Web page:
Computer assisted provision of hormonal contraception
Contraception
Awarded 2008
Large Research Grants
Eleanor Bimla Schwarz, MD, MS
University of Pittsburgh
$119,999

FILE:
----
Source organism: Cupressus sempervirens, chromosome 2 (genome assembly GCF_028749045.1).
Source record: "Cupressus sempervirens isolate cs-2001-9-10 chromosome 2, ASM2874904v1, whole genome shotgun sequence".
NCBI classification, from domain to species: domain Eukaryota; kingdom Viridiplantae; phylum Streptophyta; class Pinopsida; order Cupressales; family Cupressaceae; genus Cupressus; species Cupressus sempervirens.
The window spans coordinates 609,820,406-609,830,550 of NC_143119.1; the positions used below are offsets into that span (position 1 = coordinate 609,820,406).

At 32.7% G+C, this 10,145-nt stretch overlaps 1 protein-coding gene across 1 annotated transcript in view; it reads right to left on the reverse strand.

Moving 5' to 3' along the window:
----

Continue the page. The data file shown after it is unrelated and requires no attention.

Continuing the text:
Objectives: To evaluate the feasibility of using a patient-operated computer program to assist with provision of hormonal contraception in urgent care settings. Methods: Between January and July 2011, while seeking non-contraceptive urgent or emergent care, women aged 18 – 45 were invited to use an interactive computer program to learn about their contraceptive options and request prescriptions. The computer screened for contraindications to estrogen and printed prescriptions which were signed by a clinician after checking blood pressures recorded in the patient’s medical record. As a control, half of the women who consented to use the program were randomized by the computer (after eligibility screening) to educational information about Chlamydia testing and received no information about birth control. Three months after the date they used the program, we called and emailed all eligible women who had used one of these computer programs asking them to complete a follow-up questionnaire assessing their knowledge and use of contraception. Results: Over 7 months, 811 women recruited from 4 clinical sites consented to use the computer; 397 were randomized to the module about Chlamydia and 414 were randomized to the Family Planning module. Once randomized to the Family Planning module, 125 were determined ineligible because they had no need for use of hormonal contraception (due to pregnancy, sterilization, or same sex partners); 74 exited before completing screening. Of the remaining 215 women, 27.4% (59/215) requested hormonal contraception, 13.6% (8/59) of whom requested progestin-only pills. More than half (53%) of women requesting a contraceptive prescription reported having had unprotected sex one or more times since their last period. Of women who requested estrogen-containing contraception, 45.0% (23/51) were notified of a potential contraindication to the use of estrogen (most commonly for a history of migraines). Of these women, 26.1% (6/23) requested the mini-pill after being told of the potential contraindication to estrogen. Clinicians spent less than 2 minutes verifying blood pressure and signing each requested prescription. Almost all women (96%) who requested a prescription reported the computer was easy to use; 77% would recommend it to friend; and 77% trusted the recommendations made by the computer. About half (57%) would prefer to discuss birth control with a clinician. Of the 161 women who exited the program without requesting a prescription, 72.0% (116/161) reported they already had birth control. In preliminary analyses (as follow up data collection remains ongoing), 3 months after visiting the study clinic, women who used the Family Planning module were significantly more likely than women who used the Chlamydia control module to report having received a prescription for contraception the day they visited the urgent care clinic (12% vs. 2%, p=0.03). In addition, women who used the family planning module had more accurate knowledge of the typical use failure rates of condoms (27% vs. 14%, p=0.002). However, 3 months after visiting the study clinic, women who had used the Family Planning module were as likely to report recent use of contraception than women in the control group (91% vs. 95%, p=0.4). This was accomplished with minimal effect on clinic wait times, minimal clinician time to sign the desired prescriptions and no additional clinic staff (although the research assistant did encourage women to use the computer programs). Conclusions: Computer technology appears to be a feasible, acceptable and efficient way to increase access to hormonal contraception information and prescriptions outside traditional family planning clinics. However, women who have most need for contraception may be least likely to complete follow up surveys; thus our preliminary findings regarding the effect of this technology on women’s contraceptive use at 3 months likely underestimates the true impact such technology could have. Further work is needed to improve access to contraception for women with limited access to routine health care.

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